Innovative farming protects against phosphorus runoff, soil erosion
Nurturing soil health has been an integral part of Peninsula Pride Farms’ (PPF) work to improve water quality in northeastern Wisconsin, and a new analysis confirms that those efforts are making a difference.
Field practices adopted by the farmer-led watershed conservation group’s livestock and crop farmers are significantly reducing the chance of harmful runoff making its way into streams and lakes, according to research shared by UW-Madison, The Nature Conservancy and the state Department of Agriculture, Trade and Consumer Protection.
Using data about farming practices by PPF members, the analysis calculated an estimate of the potential impact of various practices compared to more conventional methods on typical crop and livestock operations in Kewaunee and southern Door counties. The findings show, for example, that farmers who are using strip-tillage and no-tillage potentially reduce phosphorus runoff from farm fields by 50 percent and soil erosion by 60 percent.
Stopping phosphorus and soil sediment from leaving farm fields improves water quality. Every pound of phosphorus that reaches a stream or lake can potentially feed 500 pounds of algae, degrading the waterway.
“Peninsula Pride Farms members are excited to see the impact of their conservation work over the past several years,” said Don Niles, a dairy farmer who leads PPF. “We are proud that as an organization we have grown to the point where we can tally scientific results. While there is ongoing work to be done, it is gratifying to see how far we have come in our efforts to protect our peninsula’s land and water resources.”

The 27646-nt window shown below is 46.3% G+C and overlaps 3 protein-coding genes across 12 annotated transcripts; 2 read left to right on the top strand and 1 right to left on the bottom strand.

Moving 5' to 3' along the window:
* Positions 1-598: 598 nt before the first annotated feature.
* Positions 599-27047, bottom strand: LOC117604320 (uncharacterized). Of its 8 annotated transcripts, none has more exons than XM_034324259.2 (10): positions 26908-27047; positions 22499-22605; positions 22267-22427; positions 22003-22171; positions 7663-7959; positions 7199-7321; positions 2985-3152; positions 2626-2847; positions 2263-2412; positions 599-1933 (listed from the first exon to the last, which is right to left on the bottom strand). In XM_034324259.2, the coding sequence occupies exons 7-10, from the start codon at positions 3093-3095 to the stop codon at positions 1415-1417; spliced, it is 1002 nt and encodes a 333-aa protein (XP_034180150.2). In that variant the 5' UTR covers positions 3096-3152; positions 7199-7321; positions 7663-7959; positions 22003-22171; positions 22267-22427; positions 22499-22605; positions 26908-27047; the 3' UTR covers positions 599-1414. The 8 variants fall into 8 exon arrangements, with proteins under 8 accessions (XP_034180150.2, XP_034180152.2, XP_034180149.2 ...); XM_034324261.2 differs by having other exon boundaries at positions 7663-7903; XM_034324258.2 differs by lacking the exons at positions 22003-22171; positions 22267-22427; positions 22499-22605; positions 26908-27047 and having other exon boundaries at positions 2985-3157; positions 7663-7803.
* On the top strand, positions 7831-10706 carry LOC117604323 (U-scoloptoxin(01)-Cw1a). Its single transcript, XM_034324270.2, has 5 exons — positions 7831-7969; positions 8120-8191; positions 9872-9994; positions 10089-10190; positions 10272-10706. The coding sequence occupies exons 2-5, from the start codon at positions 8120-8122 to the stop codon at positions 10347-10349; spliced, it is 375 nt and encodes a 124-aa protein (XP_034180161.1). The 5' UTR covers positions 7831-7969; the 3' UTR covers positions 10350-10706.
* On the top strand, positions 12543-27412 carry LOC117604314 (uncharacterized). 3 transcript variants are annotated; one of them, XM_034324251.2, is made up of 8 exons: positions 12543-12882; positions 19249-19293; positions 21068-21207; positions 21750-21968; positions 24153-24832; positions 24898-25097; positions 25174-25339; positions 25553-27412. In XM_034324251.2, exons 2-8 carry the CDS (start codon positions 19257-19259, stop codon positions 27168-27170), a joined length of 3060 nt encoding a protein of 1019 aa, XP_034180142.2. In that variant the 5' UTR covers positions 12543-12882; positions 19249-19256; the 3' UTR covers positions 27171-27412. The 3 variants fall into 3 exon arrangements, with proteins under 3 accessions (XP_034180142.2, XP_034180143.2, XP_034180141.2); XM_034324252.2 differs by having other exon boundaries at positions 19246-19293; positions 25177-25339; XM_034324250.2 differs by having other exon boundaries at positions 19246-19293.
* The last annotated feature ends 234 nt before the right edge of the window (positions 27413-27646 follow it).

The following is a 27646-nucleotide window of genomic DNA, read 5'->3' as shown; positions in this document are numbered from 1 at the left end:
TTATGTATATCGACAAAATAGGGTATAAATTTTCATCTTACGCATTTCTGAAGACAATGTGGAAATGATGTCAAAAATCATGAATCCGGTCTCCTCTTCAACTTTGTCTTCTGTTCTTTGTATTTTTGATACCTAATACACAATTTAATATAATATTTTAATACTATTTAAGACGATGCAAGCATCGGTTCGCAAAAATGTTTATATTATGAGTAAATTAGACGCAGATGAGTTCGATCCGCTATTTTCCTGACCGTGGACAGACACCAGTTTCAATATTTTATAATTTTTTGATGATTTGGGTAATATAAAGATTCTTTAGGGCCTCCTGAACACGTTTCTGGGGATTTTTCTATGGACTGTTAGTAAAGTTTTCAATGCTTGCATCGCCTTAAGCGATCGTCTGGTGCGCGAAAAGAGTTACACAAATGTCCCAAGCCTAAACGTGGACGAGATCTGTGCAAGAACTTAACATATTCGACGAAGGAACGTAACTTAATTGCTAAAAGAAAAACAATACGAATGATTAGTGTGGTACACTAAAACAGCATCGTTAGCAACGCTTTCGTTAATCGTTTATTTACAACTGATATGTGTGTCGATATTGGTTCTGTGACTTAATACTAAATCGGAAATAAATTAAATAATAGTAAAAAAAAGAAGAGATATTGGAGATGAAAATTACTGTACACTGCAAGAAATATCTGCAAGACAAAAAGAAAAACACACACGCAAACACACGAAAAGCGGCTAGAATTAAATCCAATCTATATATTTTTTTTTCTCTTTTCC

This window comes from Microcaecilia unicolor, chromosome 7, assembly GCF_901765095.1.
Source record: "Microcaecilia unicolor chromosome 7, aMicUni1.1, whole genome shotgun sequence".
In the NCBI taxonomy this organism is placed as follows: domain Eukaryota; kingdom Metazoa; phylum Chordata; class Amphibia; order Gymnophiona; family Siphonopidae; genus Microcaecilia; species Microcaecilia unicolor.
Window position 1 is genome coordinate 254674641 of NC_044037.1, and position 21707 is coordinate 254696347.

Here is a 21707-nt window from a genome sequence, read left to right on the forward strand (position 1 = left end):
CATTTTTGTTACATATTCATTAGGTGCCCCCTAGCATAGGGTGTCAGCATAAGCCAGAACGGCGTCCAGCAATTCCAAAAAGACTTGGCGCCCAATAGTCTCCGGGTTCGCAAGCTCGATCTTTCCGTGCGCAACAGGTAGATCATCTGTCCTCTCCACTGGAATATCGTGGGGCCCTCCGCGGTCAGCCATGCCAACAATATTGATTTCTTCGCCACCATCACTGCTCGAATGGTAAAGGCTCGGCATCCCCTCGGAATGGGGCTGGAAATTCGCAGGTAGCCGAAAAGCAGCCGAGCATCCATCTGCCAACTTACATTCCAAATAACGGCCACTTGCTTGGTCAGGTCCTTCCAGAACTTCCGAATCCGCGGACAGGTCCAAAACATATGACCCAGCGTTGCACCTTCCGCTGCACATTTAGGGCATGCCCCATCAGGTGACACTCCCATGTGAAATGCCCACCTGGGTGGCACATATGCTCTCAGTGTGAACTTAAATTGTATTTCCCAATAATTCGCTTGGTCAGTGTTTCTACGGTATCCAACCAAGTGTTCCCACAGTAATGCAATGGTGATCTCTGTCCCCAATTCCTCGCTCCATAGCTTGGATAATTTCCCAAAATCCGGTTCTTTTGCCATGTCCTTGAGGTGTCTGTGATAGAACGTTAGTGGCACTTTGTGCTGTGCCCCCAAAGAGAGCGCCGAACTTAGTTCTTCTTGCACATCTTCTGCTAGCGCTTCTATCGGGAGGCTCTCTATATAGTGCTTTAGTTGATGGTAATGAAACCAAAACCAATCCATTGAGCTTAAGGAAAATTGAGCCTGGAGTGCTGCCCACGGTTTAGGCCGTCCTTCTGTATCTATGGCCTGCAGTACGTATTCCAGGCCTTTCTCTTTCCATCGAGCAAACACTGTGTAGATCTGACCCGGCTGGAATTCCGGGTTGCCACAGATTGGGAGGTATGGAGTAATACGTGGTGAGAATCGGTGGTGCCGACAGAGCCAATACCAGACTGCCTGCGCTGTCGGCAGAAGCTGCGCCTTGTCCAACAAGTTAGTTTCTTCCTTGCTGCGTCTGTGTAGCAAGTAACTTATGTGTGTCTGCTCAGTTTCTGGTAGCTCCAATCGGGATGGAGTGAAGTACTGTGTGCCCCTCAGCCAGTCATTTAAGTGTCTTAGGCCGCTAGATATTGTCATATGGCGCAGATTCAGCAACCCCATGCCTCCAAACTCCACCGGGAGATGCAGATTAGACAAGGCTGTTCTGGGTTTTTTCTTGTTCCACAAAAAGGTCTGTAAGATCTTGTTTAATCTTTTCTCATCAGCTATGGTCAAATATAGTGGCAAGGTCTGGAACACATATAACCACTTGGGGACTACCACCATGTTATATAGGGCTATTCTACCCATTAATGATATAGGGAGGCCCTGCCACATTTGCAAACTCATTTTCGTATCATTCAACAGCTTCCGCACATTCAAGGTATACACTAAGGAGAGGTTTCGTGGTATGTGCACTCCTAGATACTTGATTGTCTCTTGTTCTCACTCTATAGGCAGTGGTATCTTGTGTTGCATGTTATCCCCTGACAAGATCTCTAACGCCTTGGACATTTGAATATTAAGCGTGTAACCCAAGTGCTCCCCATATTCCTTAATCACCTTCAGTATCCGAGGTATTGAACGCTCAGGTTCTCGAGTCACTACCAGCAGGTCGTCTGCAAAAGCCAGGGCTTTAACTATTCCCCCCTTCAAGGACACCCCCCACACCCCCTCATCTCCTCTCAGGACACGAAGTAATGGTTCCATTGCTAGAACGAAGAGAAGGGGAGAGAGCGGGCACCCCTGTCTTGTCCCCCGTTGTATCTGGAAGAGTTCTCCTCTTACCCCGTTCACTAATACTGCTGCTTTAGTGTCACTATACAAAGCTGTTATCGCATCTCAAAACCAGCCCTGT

The five-year-old nonprofit group has grown to 43 farmer-members who represent 63,038 acres and 67,276 dairy animals and beef cattle. The group collaborates with university researchers, environmental groups and community leaders, and they hold field days to demonstrate various practices. They’ve developed a reputation for being willing to make changes to their operations to benefit soil health and reduce environmental impacts, said Steve Richter, agricultural strategies director at The Nature Conservancy, which helped fund the analysis.
“Since their inception in 2016, the Peninsula Pride farmers have made huge strides in getting cover crops planted and using reduced tillage and low-disturbance manure injection,” Richter said.
PPF members are regularly practicing other conservation techniques as well, such as soil sampling, split nitrogen application, nitrogen stabilization and planting grass waterways. They are also figuring out how to make these practices financially sustainable through increased productivity.
Analysis recently completed as part of a conservation-benefits tracking project shows that phosphorus loss and soil erosion can be avoided by adopting practices on agricultural landscapes in southern Door and Kewaunee counties.
Calculations are based on comparisons of generalized systems, not actual farms, and do not take into account the other watershed variables that affect how sediment and phosphorus make their way into a stream or lake.
For comparison, a mid-sized dump truck can carry 10 tons of sediment, and one pound of phosphorus in a waterway has the potential to cause the growth of up to 500 pounds of algae.
Consider the positive effects of these conversation practices:
• A dairy farm with a corn-silage and alfalfa rotation adopting 362 acres of small-grain cover crops following corn silage.
Phosphorus-loss reduction: 420 pounds
Soil-erosion reduction: 326 tons
• A corn, soybean and winter-wheat operation adopting 708 acres of strip-tillage.
Phosphorus-loss reduction: 1,083 pounds
Soil-erosion reduction: 885 tons
• A continuous corn operation adopting 327 acres of no-tillage.
Phosphorus-loss reduction: 1,347 pounds
Soil-erosion reduction: 958 tons
Conservation Practices Installed by PPF Members as of 2019
• 18,697 acres of conservation tillage practices, either strip-till or no-till planting
• 63,038 acres covered by nutrient-management plans
• 10,124 acres of cover crops
• 6,089 acres of low-disturbance manure injection